“I would point out, though, that there are many variables that are beyond just the fact that [cells] are allogeneic or autologous,” Locke said.
David Gilham, vice president of research and development of Belgian allogeneic CAR-T developer Celyad, echoed Locke’s analysis in an interview at last month’s J.P. Morgan Healthcare Conference in San Francisco.
“Based on the scant information available at the moment, response rates and durability [appear] slightly lower, but it is too early to say if that’s the case.” he said.
However, if lack of persistence is indeed the issue, it could be due to the immune system recognizing allogeneic CAR-Ts as foreign and eliminating them, said Rick Fair, CEO of Bellicum, another company developing allogeneic CAR-Ts.
“This is a very tricky problem – how do I create foreign T cells that can be effective but not be foreign,” he said in an interview at J.P. Morgan.
That’s where technologies like CRISPR/Cas9 will become important, in order to lower the chance of an immune response killing the CAR-Ts, said Dr Abhinav Deol, in a phone interview.
Deol, an oncologist at the Karmanos Cancer Center in Detroit, took part in the study that led to Yescarta’s FDA approval for lymphoma. Otherwise, he said, allogeneic CAR-Ts have to come from a genetically matched donor, like allogeneic stem cell transplants, in order to lessen the chance of the immune system killing them. But use of CRISPR in CAR-T therapies is still very early and will take some years to develop, Deol said. In UCART19, two genes are knocked out to allow its administration in non-genetically matched patients, according to the ASH abstract.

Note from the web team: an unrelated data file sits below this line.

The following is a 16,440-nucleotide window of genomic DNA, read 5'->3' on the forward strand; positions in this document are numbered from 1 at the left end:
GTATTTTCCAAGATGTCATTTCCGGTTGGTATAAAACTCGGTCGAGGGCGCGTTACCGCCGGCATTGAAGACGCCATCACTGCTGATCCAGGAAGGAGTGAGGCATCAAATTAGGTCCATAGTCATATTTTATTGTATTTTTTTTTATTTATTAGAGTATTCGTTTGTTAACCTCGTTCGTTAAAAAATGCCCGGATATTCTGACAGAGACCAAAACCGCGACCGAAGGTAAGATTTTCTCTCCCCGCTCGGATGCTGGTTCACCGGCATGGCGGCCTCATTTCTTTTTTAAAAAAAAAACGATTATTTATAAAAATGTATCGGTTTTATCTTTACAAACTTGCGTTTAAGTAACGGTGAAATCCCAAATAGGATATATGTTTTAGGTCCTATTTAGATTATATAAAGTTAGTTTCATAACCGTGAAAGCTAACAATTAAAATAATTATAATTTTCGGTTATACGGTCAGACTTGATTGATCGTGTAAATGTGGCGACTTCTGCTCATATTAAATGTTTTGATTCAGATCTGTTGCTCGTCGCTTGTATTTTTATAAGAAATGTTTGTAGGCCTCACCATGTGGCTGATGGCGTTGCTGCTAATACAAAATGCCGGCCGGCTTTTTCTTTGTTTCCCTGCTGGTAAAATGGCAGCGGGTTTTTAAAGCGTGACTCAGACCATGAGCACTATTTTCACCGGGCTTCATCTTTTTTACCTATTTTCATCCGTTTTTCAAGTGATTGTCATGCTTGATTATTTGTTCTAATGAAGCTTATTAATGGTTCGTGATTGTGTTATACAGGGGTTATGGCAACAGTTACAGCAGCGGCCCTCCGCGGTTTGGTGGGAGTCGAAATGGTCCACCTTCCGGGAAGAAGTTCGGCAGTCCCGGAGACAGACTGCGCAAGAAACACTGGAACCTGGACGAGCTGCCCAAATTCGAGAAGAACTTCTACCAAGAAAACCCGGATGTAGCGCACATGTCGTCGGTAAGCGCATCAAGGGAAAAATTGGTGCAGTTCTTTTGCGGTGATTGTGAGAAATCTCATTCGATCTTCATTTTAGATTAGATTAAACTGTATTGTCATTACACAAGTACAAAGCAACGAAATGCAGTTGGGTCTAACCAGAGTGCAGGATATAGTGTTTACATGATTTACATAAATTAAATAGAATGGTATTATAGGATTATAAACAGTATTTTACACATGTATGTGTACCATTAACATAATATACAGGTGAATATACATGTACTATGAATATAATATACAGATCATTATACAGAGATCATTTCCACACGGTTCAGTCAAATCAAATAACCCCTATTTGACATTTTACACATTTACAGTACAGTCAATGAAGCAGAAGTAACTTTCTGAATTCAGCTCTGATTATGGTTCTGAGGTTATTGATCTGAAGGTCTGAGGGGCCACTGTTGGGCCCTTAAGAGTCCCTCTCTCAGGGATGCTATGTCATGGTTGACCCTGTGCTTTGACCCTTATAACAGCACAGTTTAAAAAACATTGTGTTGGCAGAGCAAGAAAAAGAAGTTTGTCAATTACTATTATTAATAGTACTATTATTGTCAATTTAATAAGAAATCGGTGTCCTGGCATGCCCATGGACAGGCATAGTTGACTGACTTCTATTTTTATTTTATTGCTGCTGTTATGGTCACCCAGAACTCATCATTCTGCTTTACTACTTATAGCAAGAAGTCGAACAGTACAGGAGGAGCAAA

Companies using CRISPR/Cas9 in allogeneic CAR-Ts include Switzerland’s CRISPR Therapeutics and Cambridge, Massachusetts-based Intellia Therapeutics. Sangamo Therapeutics has a partnership with Gilead to use another genome editing technology, zinc finger nuclease, to develop cell autologous and allogeneic cell therapies for cancers, including CAR-Ts.
Even if allogeneic CAR-Ts have a ways to go, the drawbacks of their autologous counterparts still create a definite clinical need for them.
“The problem that happens right now with autologous CAR-T cells is when patients … don’t have an an effective way of collecting T cells needed for manufacturing,” Deol said.
As such, allogeneic therapy will likely be an option for patients to whom autologous CAR-Ts can’t be delivered, Gilham said, adding that “they can very easily coexist.”
The two to three weeks between apheresis and infusion is another reason allogeneic CAR-Ts can be attractive. Allogeneic cells, Deol said, are ready to use like an ordinary medicine and can be taken off the shelf and infused. This can be a real advantage for patients whose disease is progressing and not controlled and thus don’t have the luxury of time, he said.
In its second quarter 2018 earnings in July, Novartis disclosed that it had encountered unspecified “variability” in the manufacture of Kymriah, particularly for DLBCL. In the company’s earnings call, Novartis Oncology CEO Liz Barrett said the company had been able to deliver the product to “the majority of patients.” Sales of Kymriah were $76 million in fiscal year 2018, according to the company’s financial reports.
But despite enthusiasm about the potential of off-the-shelf CAR-Ts, they do not appear ready for prime time. “If I had to guess, we may see that allogeneic CAR-T cells can work,” Locke said. “It may be some time before they’re able to work to the degree of FDA approval.”
He said development will mostly focus on CD19-targeting CAR-Ts, meaning they’ll be up against the better-established Kymriah and Yescarta. Thus, while the allogeneic cells are likely to eventually win FDA approval, the question that remains is whether they will be able to show similar efficacy or better toxicity profiles than the already approved autologous CAR-Ts.